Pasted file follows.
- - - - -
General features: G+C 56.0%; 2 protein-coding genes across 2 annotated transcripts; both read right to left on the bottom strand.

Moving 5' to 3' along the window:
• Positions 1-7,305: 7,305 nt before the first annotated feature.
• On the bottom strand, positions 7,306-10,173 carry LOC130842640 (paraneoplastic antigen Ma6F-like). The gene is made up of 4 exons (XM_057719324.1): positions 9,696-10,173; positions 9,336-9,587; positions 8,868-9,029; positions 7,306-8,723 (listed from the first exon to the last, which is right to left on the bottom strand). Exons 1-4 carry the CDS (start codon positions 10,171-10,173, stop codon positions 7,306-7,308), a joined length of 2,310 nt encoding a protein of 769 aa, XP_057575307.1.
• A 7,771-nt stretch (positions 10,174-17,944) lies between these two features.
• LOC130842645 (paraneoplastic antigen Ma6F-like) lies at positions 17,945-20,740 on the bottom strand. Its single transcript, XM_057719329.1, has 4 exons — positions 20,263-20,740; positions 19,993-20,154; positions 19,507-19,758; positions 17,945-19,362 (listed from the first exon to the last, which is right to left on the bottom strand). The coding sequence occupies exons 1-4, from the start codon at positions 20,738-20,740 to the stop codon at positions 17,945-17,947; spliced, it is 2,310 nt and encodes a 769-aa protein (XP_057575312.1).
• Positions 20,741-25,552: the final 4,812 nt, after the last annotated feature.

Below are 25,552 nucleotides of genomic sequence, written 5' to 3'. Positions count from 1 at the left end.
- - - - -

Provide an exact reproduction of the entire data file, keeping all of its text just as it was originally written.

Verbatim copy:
General features: G+C 56.0%; 2 protein-coding genes across 2 annotated transcripts; both read right to left on the bottom strand.

Moving 5' to 3' along the window:
• Positions 1-7,305: 7,305 nt before the first annotated feature.
• On the bottom strand, positions 7,306-10,173 carry LOC130842640 (paraneoplastic antigen Ma6F-like). The gene is made up of 4 exons (XM_057719324.1): positions 9,696-10,173; positions 9,336-9,587; positions 8,868-9,029; positions 7,306-8,723 (listed from the first exon to the last, which is right to left on the bottom strand). Exons 1-4 carry the CDS (start codon positions 10,171-10,173, stop codon positions 7,306-7,308), a joined length of 2,310 nt encoding a protein of 769 aa, XP_057575307.1.
• A 7,771-nt stretch (positions 10,174-17,944) lies between these two features.
• LOC130842645 (paraneoplastic antigen Ma6F-like) lies at positions 17,945-20,740 on the bottom strand. Its single transcript, XM_057719329.1, has 4 exons — positions 20,263-20,740; positions 19,993-20,154; positions 19,507-19,758; positions 17,945-19,362 (listed from the first exon to the last, which is right to left on the bottom strand). The coding sequence occupies exons 1-4, from the start codon at positions 20,738-20,740 to the stop codon at positions 17,945-17,947; spliced, it is 2,310 nt and encodes a 769-aa protein (XP_057575312.1).
• Positions 20,741-25,552: the final 4,812 nt, after the last annotated feature.

Below are 25,552 nucleotides of genomic sequence, written 5' to 3'. Positions count from 1 at the left end.